The Wall Street Journal (that is mostly behind a paywall, so no point in linking to it) has an amazingly bad article titled "A Different Spin on the Dangers of Urban Cycling" - the first sentence states, "Two recent studies appear to expose cyclists as a potent urban menace." I guess for this fellow it appears that way.

The first study he quotes compares soot accumulation in the lungs of five (5!) cyclists who commute by bike in London with Londoners who don't. The cyclists had higher levels of black carbon in their lungs. When I think of something as an "potent urban menace" I am thinking it means to other people and not to themselves. But it says cycling is bad, so he tosses that into his article.

The second study has been reduced by the Internet (and the Wall Street Journal) to "500 pedestrians hurt by bikes in NYC a year." The study, done at Hunter College, was more nuanced that that and tried to determine if more or fewer pedestrians were injured by cyclists over a four year period - their conclusion was that despite more cycling and cycling infrastructure, the number has dropped (slightly). So this is a good metric - that is, even if we want to think that cyclists are a potent urban menace, it seems to be declining, or anyway not growing at the rate that cycling is growing. No one suggests that the 500 figure is good but there are questions such as, "compared to what?" and "is it going up or down?" that these articles typically ignore.

Different publications draw different conclusions - the New York Daily News takes the view it suggests a "need for tougher enforcement" which I guess is step beyond the Wall Street Journal position. But a physical fitness advocacy group takes the position that this is good news since the number isn't growing - "The city says that while bike use is up, the total number of accidents is stable. According to a Hunter College study, some 500 pedestrians are hurt each year by cyclists. At Bike New York, there is nothing but optimism." Kind of oddly put, but anyway.

This takes the "is the glass half full or half empty to new heights (or lows, depending on your point of view). And it does nothing for confidence in the Wall Street Journal.

Another point of view is provided by the trailer for the new bike messenger movie set in NYC - it makes it look like it is the messengers and the taxi drivers who are having dramatic traffic interactions.

Saturday, October 1, 2011

Kickstarter Funded Folding e-Bike

A Kickstarter project for an e-bike that is fully funded. It is a very attractive design.

Kickstarter page for folding e-bike

The informational site (that doesn't have much information yet.)

Since a $1,390 Kickstarter pledge meant one received one of the early bikes at a "special" price one can deduce that the expected sale price will be somewhere north of that. A Dahon electric folding bike with a more traditional derailleur shifting system can be had for around $2,000, so that's a point of comparison in the folding bike world. Performance has a Schwinn 8-speed comfort bike (no folding) with a 250 watt front hub for $999, which is probably the low(est) end for pricing for what is probably an OK (not for heavy use) electric bike.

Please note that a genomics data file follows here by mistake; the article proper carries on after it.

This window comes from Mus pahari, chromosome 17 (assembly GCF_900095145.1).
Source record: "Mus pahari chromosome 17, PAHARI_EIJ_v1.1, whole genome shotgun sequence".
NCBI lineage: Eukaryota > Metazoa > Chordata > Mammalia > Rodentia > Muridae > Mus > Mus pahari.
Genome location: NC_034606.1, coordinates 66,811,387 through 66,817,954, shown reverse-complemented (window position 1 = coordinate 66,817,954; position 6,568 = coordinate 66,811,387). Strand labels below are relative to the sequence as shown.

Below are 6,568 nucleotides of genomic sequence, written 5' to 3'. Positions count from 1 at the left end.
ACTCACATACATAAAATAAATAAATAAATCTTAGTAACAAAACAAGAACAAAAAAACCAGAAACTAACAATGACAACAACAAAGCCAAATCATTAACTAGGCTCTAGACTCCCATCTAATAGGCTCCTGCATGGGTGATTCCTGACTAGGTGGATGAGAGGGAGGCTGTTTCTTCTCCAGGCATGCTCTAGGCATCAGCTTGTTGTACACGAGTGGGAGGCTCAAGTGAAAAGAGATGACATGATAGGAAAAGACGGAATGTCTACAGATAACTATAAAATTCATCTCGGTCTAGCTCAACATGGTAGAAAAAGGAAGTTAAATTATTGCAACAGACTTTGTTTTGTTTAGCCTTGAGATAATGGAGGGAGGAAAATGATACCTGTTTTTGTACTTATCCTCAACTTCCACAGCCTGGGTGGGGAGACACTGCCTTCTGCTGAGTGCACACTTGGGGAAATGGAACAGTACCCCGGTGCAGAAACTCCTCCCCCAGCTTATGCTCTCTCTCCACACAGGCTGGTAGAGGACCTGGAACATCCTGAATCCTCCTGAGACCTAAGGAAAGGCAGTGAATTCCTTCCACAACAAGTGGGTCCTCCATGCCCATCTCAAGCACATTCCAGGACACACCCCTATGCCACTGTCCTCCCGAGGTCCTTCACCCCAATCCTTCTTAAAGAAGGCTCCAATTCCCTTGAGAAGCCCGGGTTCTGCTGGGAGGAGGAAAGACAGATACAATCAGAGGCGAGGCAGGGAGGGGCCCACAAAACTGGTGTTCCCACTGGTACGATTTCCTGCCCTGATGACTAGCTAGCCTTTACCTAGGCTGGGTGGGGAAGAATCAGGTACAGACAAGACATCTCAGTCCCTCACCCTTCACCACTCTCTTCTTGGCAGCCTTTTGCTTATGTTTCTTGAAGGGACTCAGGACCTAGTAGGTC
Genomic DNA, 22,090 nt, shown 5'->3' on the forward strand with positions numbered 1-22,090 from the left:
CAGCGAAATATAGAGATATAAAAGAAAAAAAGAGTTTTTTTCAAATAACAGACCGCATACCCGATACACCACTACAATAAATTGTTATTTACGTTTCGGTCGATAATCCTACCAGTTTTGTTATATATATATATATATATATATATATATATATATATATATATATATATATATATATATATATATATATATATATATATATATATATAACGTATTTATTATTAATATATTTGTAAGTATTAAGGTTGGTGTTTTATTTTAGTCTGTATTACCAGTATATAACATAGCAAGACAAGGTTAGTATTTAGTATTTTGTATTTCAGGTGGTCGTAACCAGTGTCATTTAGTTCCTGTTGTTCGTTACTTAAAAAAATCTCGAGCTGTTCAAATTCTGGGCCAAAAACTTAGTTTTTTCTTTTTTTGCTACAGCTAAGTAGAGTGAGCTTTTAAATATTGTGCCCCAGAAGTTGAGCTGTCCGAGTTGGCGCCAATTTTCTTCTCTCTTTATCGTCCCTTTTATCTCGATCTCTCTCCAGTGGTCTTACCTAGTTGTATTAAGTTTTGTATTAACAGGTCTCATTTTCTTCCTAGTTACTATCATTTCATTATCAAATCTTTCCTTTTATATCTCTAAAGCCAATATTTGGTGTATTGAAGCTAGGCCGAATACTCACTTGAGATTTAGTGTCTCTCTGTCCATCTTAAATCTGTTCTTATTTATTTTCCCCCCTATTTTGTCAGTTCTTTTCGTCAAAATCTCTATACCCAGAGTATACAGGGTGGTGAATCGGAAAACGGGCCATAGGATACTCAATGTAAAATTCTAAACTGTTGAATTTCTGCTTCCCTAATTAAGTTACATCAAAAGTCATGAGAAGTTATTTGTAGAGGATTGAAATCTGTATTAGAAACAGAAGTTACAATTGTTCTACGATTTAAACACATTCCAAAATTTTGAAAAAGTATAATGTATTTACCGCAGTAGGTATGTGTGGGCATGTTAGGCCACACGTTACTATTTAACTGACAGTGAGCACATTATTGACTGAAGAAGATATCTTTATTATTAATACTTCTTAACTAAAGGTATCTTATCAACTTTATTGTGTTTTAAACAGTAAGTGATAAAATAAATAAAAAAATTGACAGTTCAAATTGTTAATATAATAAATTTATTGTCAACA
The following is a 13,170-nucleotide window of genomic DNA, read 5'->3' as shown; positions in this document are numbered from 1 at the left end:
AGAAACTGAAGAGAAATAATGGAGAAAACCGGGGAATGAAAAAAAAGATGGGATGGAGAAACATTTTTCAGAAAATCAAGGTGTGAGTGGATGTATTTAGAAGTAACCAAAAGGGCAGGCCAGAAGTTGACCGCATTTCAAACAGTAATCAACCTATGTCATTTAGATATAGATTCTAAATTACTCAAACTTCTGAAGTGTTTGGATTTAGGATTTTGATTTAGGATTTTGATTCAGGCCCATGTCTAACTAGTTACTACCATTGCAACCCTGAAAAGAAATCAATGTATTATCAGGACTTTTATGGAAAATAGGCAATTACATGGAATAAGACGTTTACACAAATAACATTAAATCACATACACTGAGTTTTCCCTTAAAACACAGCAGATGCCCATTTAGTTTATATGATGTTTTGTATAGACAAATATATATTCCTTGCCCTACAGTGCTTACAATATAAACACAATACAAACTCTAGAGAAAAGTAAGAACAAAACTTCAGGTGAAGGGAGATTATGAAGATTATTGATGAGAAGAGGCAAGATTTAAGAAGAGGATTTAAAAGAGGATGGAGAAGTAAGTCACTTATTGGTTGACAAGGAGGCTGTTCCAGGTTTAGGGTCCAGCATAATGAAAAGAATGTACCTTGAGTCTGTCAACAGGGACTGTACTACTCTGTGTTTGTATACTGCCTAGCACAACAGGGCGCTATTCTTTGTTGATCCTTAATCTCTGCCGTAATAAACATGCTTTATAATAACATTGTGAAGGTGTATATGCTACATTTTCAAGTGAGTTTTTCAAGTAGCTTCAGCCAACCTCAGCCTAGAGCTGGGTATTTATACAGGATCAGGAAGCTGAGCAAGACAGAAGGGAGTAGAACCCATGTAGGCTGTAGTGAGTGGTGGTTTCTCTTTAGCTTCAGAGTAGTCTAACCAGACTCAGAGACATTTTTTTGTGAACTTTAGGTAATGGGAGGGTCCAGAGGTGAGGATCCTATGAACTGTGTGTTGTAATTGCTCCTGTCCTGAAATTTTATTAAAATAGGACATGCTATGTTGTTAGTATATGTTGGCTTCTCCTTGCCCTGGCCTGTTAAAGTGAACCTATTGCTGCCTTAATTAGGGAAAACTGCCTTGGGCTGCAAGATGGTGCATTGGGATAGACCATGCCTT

Putting the battery in the frame seems lovely from a design standpoint but not necessarily very practical otherwise, but in the notes to funders, apparently it will be possible to attach supplemental batteries.

A strong advantage of this design compared to many e-bikes is that it looks to be reasonably light. In one of the videos, someone commented on the bike being light, which is hardly the first thing people typically say about e-bikes. The Schwinn mentioned above, near as I can figure out, must be around 50 pounds (or about 20 pounds more than it would otherwise).

Otherwise it has some issues, I think. Looking at the set-up, there appears to be a single brake lever yet one can see two brake units, front and back. A single brake lever that controls both brakes? I know this is technically possible but it seems highly undesirable. There does not appear to be any shifting mechanism for the pedal-drive system - the traditional drive system that the electric drive in the front hub supplements. Perhaps it just a single speed bike? And the use of a direct drive system rather than a chain (or a Gates belt drive, if one is insistent on getting rid of greasy chains) isn't something I find appealing, even if it is a elegant design element. I suppose since it is an electric bike, the loss of some pedal power due to the inherent inefficiency of direct drive is OK. Real bikes have tires that run on roads and sidewalks etc where there is dirt - in the rain, quite a lot of messy stuff, actually - so while you can get rid of the chain, folding the bike may still involve some mess.